Review: Jason Brannon opens The Tears of Nero with explosive intrigue and action. The reader, like the protagonists, are thrown right into the conflict without reason or explanation. This is a gutsy move on Brannon's part. On the one hand, it grabs the reader's attention. On the other hand, though, it results in very little upfront characterization. Indeed, the opening chapters of the novel are propelled forward by plot and not by the characters. But something interesting happens as the five strangers traverse the dangers and traps of the island... as they get to know each other, we begin to bond with them. It took me time to care about most of the characters, but before I knew it, I really did.
The Tears of Nero is an amalgam of genres. Adventure, spy, supernatural tale, and esoteric religious thriller all accurately describe this story.
This book took me a long time to read. Not because it is massive (although it is long) or because it was boring. By no means! Personal life events severely limited my free time. The result, though, was that I was able to spend months inside this supernatural mystery. The story built over months, and the tension paid off in the end.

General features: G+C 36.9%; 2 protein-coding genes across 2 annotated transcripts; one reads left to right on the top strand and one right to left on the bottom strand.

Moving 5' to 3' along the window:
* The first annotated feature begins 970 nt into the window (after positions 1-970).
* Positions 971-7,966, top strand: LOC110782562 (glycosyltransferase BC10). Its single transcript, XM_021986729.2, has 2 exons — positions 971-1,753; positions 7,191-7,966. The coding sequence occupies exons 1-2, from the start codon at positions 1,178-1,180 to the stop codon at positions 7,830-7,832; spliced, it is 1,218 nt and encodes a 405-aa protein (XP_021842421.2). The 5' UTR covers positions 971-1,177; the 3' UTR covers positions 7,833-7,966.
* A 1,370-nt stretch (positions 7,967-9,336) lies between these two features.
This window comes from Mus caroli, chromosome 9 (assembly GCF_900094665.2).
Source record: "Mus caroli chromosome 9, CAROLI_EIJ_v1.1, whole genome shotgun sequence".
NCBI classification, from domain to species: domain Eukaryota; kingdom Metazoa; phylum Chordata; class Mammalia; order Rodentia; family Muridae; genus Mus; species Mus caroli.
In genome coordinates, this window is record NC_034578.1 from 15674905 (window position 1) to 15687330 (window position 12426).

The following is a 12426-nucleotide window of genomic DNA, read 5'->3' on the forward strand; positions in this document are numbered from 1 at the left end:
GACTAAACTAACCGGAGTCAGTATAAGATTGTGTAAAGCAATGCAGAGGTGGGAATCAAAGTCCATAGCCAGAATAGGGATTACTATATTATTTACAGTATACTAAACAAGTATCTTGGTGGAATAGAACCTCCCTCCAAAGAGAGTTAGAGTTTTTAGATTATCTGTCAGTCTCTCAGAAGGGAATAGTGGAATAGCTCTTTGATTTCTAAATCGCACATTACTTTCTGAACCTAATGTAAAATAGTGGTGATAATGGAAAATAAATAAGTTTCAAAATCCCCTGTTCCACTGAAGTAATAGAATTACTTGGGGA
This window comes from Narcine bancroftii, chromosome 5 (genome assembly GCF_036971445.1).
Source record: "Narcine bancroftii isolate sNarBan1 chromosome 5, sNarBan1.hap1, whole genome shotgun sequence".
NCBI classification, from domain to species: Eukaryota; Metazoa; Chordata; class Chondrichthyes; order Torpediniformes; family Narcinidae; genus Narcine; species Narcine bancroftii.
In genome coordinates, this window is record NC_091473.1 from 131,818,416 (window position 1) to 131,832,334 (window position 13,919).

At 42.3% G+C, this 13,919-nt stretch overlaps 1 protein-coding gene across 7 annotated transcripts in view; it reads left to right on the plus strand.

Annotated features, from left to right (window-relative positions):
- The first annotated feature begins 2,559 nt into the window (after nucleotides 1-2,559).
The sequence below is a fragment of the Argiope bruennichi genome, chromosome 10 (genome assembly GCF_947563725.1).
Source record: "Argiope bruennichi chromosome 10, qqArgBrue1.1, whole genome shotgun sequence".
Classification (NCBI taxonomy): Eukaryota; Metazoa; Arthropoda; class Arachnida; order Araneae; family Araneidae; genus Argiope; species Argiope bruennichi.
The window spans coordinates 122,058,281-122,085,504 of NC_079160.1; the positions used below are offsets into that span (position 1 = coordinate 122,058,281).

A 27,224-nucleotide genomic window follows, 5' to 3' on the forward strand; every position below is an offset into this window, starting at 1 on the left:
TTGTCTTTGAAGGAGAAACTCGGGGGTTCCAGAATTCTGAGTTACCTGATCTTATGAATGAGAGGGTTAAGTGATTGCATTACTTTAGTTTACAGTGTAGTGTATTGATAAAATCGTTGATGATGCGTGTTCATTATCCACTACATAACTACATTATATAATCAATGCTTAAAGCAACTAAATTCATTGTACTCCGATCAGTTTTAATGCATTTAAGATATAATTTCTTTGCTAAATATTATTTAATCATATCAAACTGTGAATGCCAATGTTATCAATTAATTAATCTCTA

I only have mild criticisms for the book. The Nero character's timeline of life events didn't always seem to add up for me. And the main crux of the book, Why does God allow bad things happen to good people? has a reasonable answer by the end of the book, but as a theologian I anticipated a more robust response to this age-old "problem of evil."
Beyond those hiccups I enjoyed the world Jason Brannon has created. And while this is a stand-alone novel, Brannon sews into the narrative a few subplots that will work their way into a follow-up novel.
Fans of spy, cult-plots, supernatural warfare and religious thrillers should check out The Tears of Nero. It's a great book.
Rating: 4.5/5 (I REALLY Liked It!)